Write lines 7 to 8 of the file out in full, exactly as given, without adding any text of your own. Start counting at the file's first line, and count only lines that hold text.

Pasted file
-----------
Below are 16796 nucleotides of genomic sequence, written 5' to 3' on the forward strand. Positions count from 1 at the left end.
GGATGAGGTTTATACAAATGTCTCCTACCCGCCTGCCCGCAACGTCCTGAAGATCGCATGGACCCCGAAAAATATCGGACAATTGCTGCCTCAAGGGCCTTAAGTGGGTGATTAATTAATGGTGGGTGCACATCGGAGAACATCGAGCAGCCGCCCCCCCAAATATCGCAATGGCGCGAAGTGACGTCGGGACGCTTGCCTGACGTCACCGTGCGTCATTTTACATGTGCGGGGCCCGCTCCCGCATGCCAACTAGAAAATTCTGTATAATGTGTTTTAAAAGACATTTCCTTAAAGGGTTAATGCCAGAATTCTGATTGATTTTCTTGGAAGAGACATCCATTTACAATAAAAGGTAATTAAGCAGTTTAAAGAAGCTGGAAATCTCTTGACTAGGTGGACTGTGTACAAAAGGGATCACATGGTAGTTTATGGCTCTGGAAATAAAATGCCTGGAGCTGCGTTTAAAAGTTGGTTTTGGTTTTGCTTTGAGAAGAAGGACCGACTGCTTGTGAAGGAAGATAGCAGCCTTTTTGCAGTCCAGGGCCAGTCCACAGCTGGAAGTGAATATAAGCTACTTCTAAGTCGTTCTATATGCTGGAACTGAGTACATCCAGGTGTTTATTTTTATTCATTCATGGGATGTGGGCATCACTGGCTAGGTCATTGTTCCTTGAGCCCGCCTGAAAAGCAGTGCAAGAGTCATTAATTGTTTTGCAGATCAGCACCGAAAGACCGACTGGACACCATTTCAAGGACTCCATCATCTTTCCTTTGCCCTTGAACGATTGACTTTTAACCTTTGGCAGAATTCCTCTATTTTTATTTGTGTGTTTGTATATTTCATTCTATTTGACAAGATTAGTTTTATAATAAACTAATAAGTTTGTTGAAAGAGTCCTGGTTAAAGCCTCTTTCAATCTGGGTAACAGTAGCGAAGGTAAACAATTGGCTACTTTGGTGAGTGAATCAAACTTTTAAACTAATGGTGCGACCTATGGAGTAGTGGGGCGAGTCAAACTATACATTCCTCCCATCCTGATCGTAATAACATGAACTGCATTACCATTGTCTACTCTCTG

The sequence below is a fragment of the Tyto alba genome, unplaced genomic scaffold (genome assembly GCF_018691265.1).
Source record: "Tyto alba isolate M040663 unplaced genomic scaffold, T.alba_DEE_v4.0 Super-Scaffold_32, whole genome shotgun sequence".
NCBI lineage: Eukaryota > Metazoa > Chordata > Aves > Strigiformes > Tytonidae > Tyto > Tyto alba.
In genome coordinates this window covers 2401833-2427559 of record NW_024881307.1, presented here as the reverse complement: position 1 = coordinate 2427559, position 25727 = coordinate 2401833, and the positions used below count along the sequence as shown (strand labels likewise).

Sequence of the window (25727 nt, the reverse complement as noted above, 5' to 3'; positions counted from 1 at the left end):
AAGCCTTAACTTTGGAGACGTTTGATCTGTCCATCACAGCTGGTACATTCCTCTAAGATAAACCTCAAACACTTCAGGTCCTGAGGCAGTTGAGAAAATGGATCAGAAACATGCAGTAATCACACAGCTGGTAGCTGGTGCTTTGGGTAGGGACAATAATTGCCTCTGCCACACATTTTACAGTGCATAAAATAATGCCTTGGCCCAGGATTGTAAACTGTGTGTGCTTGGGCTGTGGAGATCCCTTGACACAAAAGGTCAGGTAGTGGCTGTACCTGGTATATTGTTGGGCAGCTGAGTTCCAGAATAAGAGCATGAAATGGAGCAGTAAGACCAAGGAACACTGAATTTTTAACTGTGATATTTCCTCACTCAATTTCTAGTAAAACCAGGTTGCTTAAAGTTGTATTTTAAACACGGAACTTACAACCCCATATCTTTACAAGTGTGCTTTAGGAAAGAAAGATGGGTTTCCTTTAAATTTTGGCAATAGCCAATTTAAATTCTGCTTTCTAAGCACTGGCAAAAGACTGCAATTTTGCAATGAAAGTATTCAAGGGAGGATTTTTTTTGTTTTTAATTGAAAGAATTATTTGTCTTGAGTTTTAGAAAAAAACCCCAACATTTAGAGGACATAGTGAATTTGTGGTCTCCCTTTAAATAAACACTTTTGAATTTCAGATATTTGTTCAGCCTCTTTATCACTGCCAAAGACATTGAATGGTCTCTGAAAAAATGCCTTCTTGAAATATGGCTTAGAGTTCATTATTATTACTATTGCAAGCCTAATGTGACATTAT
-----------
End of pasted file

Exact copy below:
Sequence of the window (25727 nt, the reverse complement as noted above, 5' to 3'; positions counted from 1 at the left end):
AAGCCTTAACTTTGGAGACGTTTGATCTGTCCATCACAGCTGGTACATTCCTCTAAGATAAACCTCAAACACTTCAGGTCCTGAGGCAGTTGAGAAAATGGATCAGAAACATGCAGTAATCACACAGCTGGTAGCTGGTGCTTTGGGTAGGGACAATAATTGCCTCTGCCACACATTTTACAGTGCATAAAATAATGCCTTGGCCCAGGATTGTAAACTGTGTGTGCTTGGGCTGTGGAGATCCCTTGACACAAAAGGTCAGGTAGTGGCTGTACCTGGTATATTGTTGGGCAGCTGAGTTCCAGAATAAGAGCATGAAATGGAGCAGTAAGACCAAGGAACACTGAATTTTTAACTGTGATATTTCCTCACTCAATTTCTAGTAAAACCAGGTTGCTTAAAGTTGTATTTTAAACACGGAACTTACAACCCCATATCTTTACAAGTGTGCTTTAGGAAAGAAAGATGGGTTTCCTTTAAATTTTGGCAATAGCCAATTTAAATTCTGCTTTCTAAGCACTGGCAAAAGACTGCAATTTTGCAATGAAAGTATTCAAGGGAGGATTTTTTTTGTTTTTAATTGAAAGAATTATTTGTCTTGAGTTTTAGAAAAAAACCCCAACATTTAGAGGACATAGTGAATTTGTGGTCTCCCTTTAAATAAACACTTTTGAATTTCAGATATTTGTTCAGCCTCTTTATCACTGCCAAAGACATTGAATGGTCTCTGAAAAAATGCCTTCTTGAAATATGGCTTAGAGTTCATTATTATTACTATTGCAAGCCTAATGTGACATTAT